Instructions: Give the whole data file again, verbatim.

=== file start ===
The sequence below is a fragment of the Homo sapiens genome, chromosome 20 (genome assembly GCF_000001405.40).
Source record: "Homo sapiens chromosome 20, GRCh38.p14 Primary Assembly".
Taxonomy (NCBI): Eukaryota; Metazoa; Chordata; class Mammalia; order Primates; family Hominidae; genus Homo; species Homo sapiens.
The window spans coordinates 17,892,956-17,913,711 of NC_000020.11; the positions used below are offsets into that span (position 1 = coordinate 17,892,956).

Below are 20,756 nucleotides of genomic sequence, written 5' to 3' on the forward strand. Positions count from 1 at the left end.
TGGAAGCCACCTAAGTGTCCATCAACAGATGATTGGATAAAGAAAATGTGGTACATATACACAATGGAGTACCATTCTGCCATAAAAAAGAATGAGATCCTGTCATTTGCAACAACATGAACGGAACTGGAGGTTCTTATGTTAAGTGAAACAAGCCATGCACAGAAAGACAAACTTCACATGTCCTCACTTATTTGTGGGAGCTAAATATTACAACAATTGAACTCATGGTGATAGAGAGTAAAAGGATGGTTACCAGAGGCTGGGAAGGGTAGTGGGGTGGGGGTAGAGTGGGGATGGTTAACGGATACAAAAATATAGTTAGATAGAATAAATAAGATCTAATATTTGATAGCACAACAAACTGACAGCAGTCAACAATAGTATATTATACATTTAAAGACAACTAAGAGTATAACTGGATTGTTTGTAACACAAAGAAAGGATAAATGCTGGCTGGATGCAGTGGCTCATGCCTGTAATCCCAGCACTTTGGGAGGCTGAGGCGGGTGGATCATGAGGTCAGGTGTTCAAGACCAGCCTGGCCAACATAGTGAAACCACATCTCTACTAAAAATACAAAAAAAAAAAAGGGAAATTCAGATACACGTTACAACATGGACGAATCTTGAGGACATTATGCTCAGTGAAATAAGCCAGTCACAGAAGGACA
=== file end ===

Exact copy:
The sequence below is a fragment of the Homo sapiens genome, chromosome 20 (genome assembly GCF_000001405.40).
Source record: "Homo sapiens chromosome 20, GRCh38.p14 Primary Assembly".
Taxonomy (NCBI): Eukaryota; Metazoa; Chordata; class Mammalia; order Primates; family Hominidae; genus Homo; species Homo sapiens.
The window spans coordinates 17,892,956-17,913,711 of NC_000020.11; the positions used below are offsets into that span (position 1 = coordinate 17,892,956).

Below are 20,756 nucleotides of genomic sequence, written 5' to 3' on the forward strand. Positions count from 1 at the left end.
TGGAAGCCACCTAAGTGTCCATCAACAGATGATTGGATAAAGAAAATGTGGTACATATACACAATGGAGTACCATTCTGCCATAAAAAAGAATGAGATCCTGTCATTTGCAACAACATGAACGGAACTGGAGGTTCTTATGTTAAGTGAAACAAGCCATGCACAGAAAGACAAACTTCACATGTCCTCACTTATTTGTGGGAGCTAAATATTACAACAATTGAACTCATGGTGATAGAGAGTAAAAGGATGGTTACCAGAGGCTGGGAAGGGTAGTGGGGTGGGGGTAGAGTGGGGATGGTTAACGGATACAAAAATATAGTTAGATAGAATAAATAAGATCTAATATTTGATAGCACAACAAACTGACAGCAGTCAACAATAGTATATTATACATTTAAAGACAACTAAGAGTATAACTGGATTGTTTGTAACACAAAGAAAGGATAAATGCTGGCTGGATGCAGTGGCTCATGCCTGTAATCCCAGCACTTTGGGAGGCTGAGGCGGGTGGATCATGAGGTCAGGTGTTCAAGACCAGCCTGGCCAACATAGTGAAACCACATCTCTACTAAAAATACAAAAAAAAAAAAGGGAAATTCAGATACACGTTACAACATGGACGAATCTTGAGGACATTATGCTCAGTGAAATAAGCCAGTCACAGAAGGACA